I am by no means the poster-child for simplicity. I like new shoes and expensive shampoo and keeping plastic baggies full of necessities in my car for that just in case moment. If anything I would be a better representative for the Boy Scouts of America. Their motto: Always be prepared.
Is there such a thing?
I tend to believe in the law of “extra.” I like to have “extra” in my cupboard just in case I need something. Inside my purse alone I am prepared for a medical or natural disaster with “extra” band-aids, Advil, floss, a pocket knife and chapstick. I tend to anticipate what I might need and then make sure I have it. (and probably extra of it, too). Now, there is nothing wrong with being prepared, except when you (like me) may plan, prepare and purchase in order to be too prepared.
Yes, I think there is a something to be said about being too prepared. If I am honest, my effort to be prepared often stems from my lack of trust that someone or something else may actually provide for me. I think the temptation to hoard and buy more than we need is often a result of fear. What happens if I don’t have_____? or What will I do if I run out of ______? Sometimes I wonder if having one more or buying a little extra leads to a false sense of security. How often does being “prepared” correlate to feeling like somehow we’re in control?
Over the past 6 months many things in my life have started to change, and not because I made some valiant effort to reshape my spending or my lifestyle. No, more so because we are creatures who learn to adapt. And I am learning how to adapt to this new place; a place that is not defined as much by preparing and planning for tomorrow, but rather is more focused on today.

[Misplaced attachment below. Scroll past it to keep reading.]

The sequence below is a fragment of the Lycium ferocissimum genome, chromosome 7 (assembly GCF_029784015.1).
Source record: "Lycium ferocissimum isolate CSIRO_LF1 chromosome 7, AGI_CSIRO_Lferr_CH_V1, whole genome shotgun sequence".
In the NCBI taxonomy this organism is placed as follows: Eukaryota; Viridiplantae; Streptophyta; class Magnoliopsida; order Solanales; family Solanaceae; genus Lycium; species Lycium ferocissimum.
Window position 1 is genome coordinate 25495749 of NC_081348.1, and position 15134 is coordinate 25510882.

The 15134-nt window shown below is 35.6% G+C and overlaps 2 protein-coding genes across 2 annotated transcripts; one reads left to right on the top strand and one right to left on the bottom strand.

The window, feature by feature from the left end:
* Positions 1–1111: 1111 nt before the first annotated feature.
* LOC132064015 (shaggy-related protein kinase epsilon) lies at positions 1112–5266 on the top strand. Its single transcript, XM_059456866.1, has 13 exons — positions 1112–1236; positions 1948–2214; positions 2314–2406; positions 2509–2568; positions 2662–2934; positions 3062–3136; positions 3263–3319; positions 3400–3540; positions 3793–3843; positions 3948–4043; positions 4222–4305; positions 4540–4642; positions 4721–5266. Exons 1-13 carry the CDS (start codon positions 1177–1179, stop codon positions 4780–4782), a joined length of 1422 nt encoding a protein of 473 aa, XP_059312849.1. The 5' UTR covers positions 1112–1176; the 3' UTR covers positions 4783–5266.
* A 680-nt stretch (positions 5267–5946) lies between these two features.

It’s helped me re-think about what it means to live for today? Things take longer here. I buy bread at the local bakery for one day or maybe two. I buy eggs when I need them from la tienda on the corner. And it changes the way you shop at the grocery store when you have to carry home whatever you buy. The obvious result: I buy less. Running errands has a new meaning when you don’t have a car to aid you in the speed and efficiency that correlates with the word “running.” So, I walk for my errands. Somehow the phrase “walking errands” does not exactly have the same ring. This is not to say walking is better than driving. In fact sometimes I really wish I had a car, but I don’t. And the truth is it has been good for me. It’s been a way to slow down, do less and it has made me realize what life is like for the 91% of people in our world who don’t own a car. (for a much more inspiring description of living car free, check out my friend Kelly’s recent post)
He Said What?
When Jesus tells his disciples, Therefore do not worry about tomorrow, I think he actually means it.
do. not. worry. about. tomorrow.
Maybe implied in that is also, “Do not hoard. Do not over prepare. Do not buy one more just in case. Do not believe the falsehood that says you can be in control.” Maybe Jesus’ words are a reminder to his disciples (and to us) that there is something beautiful, albeit difficult about saying, ok. I’m going to trust you to provide. I’m going to live with less, so I can experience more.